Intel is now preparing to introduce the 13th generation of CPUs, which will be built on an 8-nanometer process. Intel Raptor Lake, these new processors are predicted to consume a lot more power than their predecessor - but they may also make use of some innovative technologies that could result in them being significantly less power-hungry when compared with Intel’s 12th gen Alder Lake chips.
It turns out that the rumored Intel Raptor Lake-S processors will be compatible with a revised version of Socket 1151. Igor Wallossek discovered this while looking into intel’s updated power supply guidelines which were recently released by FCPOWERUP, a Chinese website dedicated to the analysis and detailed information about graphics cards, CPUs, and power supplies. In order to find more details about these new products he contacted additional sources for clarification but was only able to uncover limited knowledge on what we can expect from these next-generation chipsets in terms of performance or if they are even going to release at all since there is not many available data as it stands now.
Thanks to previous leaks, we already know that Raptor Lake CPUs are going to be a step up from the previous 12th gen of processors. They will come with better caches and have more high-efficiency cores (8C+16c). It is also worth noting they’ll support LPDDR5X memory which was unavailable in earlier generations. This allows us to look at three different performance segments for both the 12th and 13th generation Intel CPU’s - one being low power mobile devices like laptops or tablets; another would be desktop computers while finally there are gaming rigs through what many consider “the holy grail” segment: High-Performance Desktop Workstation Computers commonly used by professionals such as 3D designers, scientists, etc.
Intel Raptor Lake Power Requirements
The new leak shows that the power requirements for future CPUs will be divided into three segments: 125 watts, 65W, and 35. The flagship processor Raptor Lake CPU’s TDP remains unchanged from the last generation’s with a PL4 or Power Limit 4 which now has an active function rather than reactive. Previously it was just set to react when needed but this proactive approach allows them to anticipate higher demands in contrast to being able to act more quickly on these needs as they happen.
The latest Intel CPUs are more efficient and can reach higher frequencies than before, which should provide better performance. To best utilize the power limit of 4, when a computer reaches this threshold it is supposed to use over current protection in order to prevent an overloaded processor from damaging itself or other parts of the system. There are a few ways to reach the peak power limit, but 10 milliseconds is the only way that can last. Intel Core processors use this method in order to control their maximum available power supply.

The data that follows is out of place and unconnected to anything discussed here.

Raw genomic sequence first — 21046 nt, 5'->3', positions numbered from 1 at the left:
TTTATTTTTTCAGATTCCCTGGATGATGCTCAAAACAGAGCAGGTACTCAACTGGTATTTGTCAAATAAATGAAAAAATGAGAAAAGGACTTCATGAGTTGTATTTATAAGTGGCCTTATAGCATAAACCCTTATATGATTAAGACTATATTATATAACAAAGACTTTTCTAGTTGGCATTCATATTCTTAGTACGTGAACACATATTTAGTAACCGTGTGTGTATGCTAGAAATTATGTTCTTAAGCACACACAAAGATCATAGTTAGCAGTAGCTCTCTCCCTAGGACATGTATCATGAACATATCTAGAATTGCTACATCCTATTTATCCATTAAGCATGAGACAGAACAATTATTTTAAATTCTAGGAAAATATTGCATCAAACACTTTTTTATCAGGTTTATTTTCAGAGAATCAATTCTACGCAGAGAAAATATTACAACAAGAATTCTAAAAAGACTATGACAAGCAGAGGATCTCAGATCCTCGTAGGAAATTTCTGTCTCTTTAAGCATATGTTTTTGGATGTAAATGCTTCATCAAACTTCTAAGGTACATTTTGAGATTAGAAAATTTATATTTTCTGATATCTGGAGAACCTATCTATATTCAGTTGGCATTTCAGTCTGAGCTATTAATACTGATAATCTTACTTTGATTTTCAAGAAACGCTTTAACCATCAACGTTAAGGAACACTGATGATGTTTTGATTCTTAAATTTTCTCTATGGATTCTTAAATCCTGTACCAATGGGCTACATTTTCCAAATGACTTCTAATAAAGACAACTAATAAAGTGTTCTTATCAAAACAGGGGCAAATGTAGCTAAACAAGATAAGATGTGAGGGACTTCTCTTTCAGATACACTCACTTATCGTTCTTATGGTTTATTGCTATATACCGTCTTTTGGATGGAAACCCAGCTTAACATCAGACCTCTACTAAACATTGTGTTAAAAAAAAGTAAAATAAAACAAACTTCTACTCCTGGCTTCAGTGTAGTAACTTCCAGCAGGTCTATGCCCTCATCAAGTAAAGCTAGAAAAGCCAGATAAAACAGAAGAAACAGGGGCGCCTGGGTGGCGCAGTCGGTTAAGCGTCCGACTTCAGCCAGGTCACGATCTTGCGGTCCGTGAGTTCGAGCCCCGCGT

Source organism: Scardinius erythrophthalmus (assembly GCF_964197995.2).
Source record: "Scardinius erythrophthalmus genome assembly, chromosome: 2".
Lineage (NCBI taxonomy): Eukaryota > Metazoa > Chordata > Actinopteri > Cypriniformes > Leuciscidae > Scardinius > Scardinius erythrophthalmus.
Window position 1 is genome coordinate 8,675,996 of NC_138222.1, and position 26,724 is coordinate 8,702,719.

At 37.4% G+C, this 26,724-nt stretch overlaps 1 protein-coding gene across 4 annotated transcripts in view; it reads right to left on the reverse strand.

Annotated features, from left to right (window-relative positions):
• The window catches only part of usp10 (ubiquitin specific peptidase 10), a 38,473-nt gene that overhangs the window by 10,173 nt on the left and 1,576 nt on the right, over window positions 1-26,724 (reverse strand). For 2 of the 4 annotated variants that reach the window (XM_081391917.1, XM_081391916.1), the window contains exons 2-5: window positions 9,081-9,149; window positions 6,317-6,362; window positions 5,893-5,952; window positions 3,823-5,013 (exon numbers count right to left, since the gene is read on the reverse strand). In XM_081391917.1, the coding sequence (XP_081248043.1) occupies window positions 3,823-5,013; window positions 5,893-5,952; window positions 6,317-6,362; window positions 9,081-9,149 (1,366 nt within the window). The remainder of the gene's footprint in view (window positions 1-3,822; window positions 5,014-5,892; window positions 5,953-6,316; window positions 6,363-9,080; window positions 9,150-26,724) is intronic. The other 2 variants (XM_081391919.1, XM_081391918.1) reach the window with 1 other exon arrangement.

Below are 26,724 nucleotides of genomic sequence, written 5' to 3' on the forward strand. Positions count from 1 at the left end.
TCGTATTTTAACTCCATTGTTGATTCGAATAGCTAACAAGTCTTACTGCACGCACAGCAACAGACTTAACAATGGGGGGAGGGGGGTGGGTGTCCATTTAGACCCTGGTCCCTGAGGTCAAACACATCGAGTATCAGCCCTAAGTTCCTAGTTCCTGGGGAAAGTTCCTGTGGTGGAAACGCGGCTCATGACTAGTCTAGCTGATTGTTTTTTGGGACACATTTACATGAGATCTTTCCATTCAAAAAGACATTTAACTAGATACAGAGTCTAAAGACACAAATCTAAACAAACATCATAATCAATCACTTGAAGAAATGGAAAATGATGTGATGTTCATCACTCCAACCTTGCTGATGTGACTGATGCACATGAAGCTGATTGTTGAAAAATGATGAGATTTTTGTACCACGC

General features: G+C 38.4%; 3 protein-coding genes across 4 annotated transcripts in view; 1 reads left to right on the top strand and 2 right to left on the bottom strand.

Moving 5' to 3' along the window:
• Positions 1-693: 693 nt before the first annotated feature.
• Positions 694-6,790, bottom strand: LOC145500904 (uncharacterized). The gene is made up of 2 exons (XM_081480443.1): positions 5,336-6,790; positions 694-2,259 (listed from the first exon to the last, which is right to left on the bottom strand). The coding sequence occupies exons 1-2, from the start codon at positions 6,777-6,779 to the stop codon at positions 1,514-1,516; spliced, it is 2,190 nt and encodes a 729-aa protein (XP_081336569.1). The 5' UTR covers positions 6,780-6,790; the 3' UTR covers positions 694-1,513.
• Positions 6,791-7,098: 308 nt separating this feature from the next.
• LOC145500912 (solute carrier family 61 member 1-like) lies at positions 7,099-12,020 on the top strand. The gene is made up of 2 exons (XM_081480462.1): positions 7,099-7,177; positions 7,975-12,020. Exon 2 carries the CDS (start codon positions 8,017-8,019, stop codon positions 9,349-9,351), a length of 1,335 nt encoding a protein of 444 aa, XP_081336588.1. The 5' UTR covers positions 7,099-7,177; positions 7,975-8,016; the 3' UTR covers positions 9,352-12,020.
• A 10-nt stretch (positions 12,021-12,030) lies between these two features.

Intel has increased the IccMax for their latest processor: Raptor Lake. Changes to power stages have also been made, which will affect both performance and overall requirements. Looking at current values helps estimate how much extra energy these new chips bring with them in comparison to Intel’s previous generation of CPUs.
Performance mode in the 125W segment is a big difference between these two processors. The default power limit, PL1, aligns with the processor’s TDP and remains unchanged for both Alder Lake-S (ADL-S) and Raptor Lake-S (RPL-S). Moving on to PL2 we see an increase from 241 watts of ADL unit to 253W for RPL unit—however, this only applies to Performance Mode while baseline remains at 188watts either way. It was surprising that even though they are similar CPUs in terms of performance, there’s such a drastic change when it comes downscaling up 1 notch into Performance mode.
The 12th and 13th generations of processors show several differences in power requirements. In Performance mode, the Alder Lake 65W will need 202w while its predecessor needs 126 for performance purposes. The Raptor Lakes have a lower output requirement but also have higher baseline wattage at 219 versus 133- both meaning that it is more sustainable as an everyday product with less risk to overheat or burn out too quickly from excessive use. Compared to ADL-S/RPL-S 35Ws in which there are no significant changes between them across this spectrum of power usage capacities.
Intel Raptor Lake Release date
Intel’s Alder Lake processors are a hot topic in the tech world, with their release only weeks away. Intel has yet to acknowledge any news of Raptor Lakes coming out this year but it is speculated that these CPUs will be released sometime mid-year 2022. Another interesting addition to the new processor line is their launch of DDR5 memory which could potentially improve performance and alleviate some issues associated with previous generations' counterparts such as heat production or power management.